As the company navigated its business through the second quarter of 2009, and General Motors and Chrysler went through structured bankruptcies on a bailout from the U.S. Government, at the annual shareholders meeting the Board of Directors sought and received authorization to execute a reverse stock split. The NASDAQ had suspended their market bid compliance rule during this difficult economic time, in which many of its listed companies found their stock price below a $1.00 per share. With anticipation of the rule being reinstated as the economy improved, Sirius XM wanted authorization for the Board to execute a reverse split to avoid delisting from the NASDAQ Global Select Market if needed. This issue preoccupied some analysts and investors, and became quite a distraction from the real story of the company’s recovery for months. This proved out in April 2010, when just before a hearing on the issue, the company regained compliance without issue or execution of the reverse stock split.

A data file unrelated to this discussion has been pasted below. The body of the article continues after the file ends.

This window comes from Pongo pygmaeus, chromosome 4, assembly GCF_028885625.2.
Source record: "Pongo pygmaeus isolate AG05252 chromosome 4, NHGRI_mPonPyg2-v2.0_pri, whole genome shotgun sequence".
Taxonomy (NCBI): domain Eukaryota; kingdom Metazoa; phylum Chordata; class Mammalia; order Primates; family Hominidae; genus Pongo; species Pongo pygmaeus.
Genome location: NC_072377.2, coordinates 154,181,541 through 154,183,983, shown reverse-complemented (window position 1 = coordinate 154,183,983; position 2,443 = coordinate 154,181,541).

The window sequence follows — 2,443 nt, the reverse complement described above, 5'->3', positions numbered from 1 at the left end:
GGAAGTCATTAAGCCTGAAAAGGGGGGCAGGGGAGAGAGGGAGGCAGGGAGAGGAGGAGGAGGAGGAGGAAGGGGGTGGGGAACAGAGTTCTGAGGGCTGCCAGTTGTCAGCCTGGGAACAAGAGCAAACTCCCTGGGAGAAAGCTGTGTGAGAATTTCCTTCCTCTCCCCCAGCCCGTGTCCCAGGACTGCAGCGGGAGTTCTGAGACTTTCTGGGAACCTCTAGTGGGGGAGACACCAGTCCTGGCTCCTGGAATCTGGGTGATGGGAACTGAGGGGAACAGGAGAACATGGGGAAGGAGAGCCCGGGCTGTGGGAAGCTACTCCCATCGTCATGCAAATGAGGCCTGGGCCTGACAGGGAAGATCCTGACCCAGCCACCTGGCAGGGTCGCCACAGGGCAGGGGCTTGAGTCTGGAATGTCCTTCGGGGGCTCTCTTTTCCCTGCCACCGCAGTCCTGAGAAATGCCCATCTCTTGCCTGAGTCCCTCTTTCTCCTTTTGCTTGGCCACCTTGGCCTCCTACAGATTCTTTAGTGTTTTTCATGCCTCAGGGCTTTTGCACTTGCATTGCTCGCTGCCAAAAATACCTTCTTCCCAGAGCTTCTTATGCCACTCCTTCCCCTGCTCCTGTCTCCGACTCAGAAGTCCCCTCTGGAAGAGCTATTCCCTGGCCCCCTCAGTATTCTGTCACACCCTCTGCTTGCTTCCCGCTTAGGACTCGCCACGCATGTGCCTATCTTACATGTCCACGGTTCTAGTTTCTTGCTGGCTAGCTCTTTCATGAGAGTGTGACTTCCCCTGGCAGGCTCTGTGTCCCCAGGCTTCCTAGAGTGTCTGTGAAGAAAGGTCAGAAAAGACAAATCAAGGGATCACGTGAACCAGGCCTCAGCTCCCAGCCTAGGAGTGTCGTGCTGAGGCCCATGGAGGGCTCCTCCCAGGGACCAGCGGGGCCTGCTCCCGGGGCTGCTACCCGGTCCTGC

Returning our discussion back to May 29, 2009, the company’s stock price was still trading below a $1.00, and the Russell reconstitution rules disqualified Sirius XM from being included for continued entry in the index. This year the company may be included again if the stock price remains above the $1.00 mark on the last trading day of May 2010. This qualification will be closely watched as the end of May approaches. For investors, the second quarter of 2009 was a confusing period filled with SEC filings of debt restructuring events, beneficial ownership filings, market exchange related issues, and continued uncertainty for the economy and Sirius XM’s auto manufacturing partners.